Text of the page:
Your recent workout left you sweating buckets — that means it was great, right? Not necessarily. “Sweat is not always a great indicator of how good your workout was,” says Jessica Matthews, the American Council on Exercise‘s Senior Adviser on Health and Fitness. Then there’s the common misconception that how much you sweat determines the amount of calories you’ve burned — which is not always the case.
First, a lesson on why you’re dripping (or staying pretty dry): “Sweating is one way your body prevents itself from overheating,” explains Matthews. When you exercise, your body literally heats up, stimulating your sweat response. Then, as sweat evaporates off your skin into the air, you cool yourself down.
But it’s important to remember that each person is unique. “Some people can be really sweaty even if they’re not being very physically active, [whereas] someone else can go to the gym for 60 minutes and look like they barely stepped out of the house,” explains Matthews.
And how much you sweat, or what’s referred to as your rate of sweat, is determined by a slew of factors including temperature, humidity, and even how fit you are. Generally, more physically fit people sweat sooner because their bodies’ thermoregulation — aka air conditioning — system turns on faster. But that’s not always the case: So don’t sweat not sweating just yet.
Does Sweating More Help You Burn More Calories?
Because we often associate sweat with exercise, it’s easy to assume the two are related. “The truth is, no matter how much or little you sweat, it doesn’t always correlate to calories burned or how hard you’re working,” Matthews says.
Take a hot yoga class or an outdoor run on a scorching day, for example. Odds are, after you’ve finished, if you step on the scale you’ll notice you’re a few pounds down. Keep in mind that’s water weight — not fat — and is only a temporary loss. Once you rehydrate, you’ll gain it all back.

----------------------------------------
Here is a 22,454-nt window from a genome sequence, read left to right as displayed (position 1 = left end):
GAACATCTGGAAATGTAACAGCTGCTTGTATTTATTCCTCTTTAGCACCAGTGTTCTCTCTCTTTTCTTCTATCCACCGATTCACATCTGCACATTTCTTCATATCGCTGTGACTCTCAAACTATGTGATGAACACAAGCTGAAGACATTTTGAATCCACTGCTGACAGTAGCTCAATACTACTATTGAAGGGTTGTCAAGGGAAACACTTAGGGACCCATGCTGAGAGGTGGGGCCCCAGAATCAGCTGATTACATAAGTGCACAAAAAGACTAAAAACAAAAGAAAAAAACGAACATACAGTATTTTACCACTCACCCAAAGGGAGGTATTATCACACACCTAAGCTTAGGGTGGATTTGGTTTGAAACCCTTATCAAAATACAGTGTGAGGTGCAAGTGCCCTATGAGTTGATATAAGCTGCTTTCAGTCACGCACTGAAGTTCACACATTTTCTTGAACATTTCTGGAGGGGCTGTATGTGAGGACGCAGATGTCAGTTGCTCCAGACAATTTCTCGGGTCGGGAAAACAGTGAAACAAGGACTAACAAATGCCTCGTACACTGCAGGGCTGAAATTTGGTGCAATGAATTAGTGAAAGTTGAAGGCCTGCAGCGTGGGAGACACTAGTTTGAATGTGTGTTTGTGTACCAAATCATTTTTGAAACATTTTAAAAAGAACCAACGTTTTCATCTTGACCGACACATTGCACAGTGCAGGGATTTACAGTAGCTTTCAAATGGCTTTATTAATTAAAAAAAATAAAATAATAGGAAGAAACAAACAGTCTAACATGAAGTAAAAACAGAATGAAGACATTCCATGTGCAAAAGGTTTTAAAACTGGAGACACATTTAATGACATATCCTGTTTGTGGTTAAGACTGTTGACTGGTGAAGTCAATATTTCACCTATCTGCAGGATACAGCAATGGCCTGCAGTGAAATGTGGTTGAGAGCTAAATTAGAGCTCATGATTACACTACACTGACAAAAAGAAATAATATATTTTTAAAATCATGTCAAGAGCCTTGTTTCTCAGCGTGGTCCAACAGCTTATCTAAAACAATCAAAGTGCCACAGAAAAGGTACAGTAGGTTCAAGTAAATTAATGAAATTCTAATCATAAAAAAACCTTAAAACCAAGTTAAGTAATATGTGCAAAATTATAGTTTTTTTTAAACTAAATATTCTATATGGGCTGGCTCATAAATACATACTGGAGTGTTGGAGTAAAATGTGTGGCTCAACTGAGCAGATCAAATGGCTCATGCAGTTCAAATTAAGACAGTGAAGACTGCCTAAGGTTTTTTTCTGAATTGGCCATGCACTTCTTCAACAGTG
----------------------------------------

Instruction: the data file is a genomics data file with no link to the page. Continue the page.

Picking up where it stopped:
In one study, Colorado State University researchers found that in a 90-minute Bikram class, men burned around 460 calories, while women averaged 330. Far fewer than you’d think, right? That’s because heated classes are designed to improve muscle flexibility, not increase calorie burn. So while you may be sweating a lot more than you would in your typical power yoga class, you are likely burning less cals, since it’s a less rigorous form of yoga.
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What Really Matters With Calorie Burn
Matthews cites that duration and intensity are the two most important factors for boosting (or measuring) caloric burn. For aerobic exercise, the American College of Sports Medicine generally recommends 150 minutes of moderate intensity per week. But they note that you need more time on top of that (150 to 250+ minutes) if you’re looking to lose weight.
For resistance workouts, Matthews says weight load is a good measure. Generally, to build muscle, you want to lift a heavy enough weight you can do eight to 15 reps — it should feel hard, but not entirely impossible.
But all this doesn’t mean you should forgo all workouts that don’t make you sweat. Take restorative yoga, for instance. You’re barely breaking a sweat, but you’re reaping quality, calming mind-body benefits. Plus, one study found restorative yoga can help you burn fat, too.
So forget stressing about your sweat. Just keep moving. Remember: If you’re trying to lose weight, it’s more often about upping the intensity, not doing everything you can to sweat more.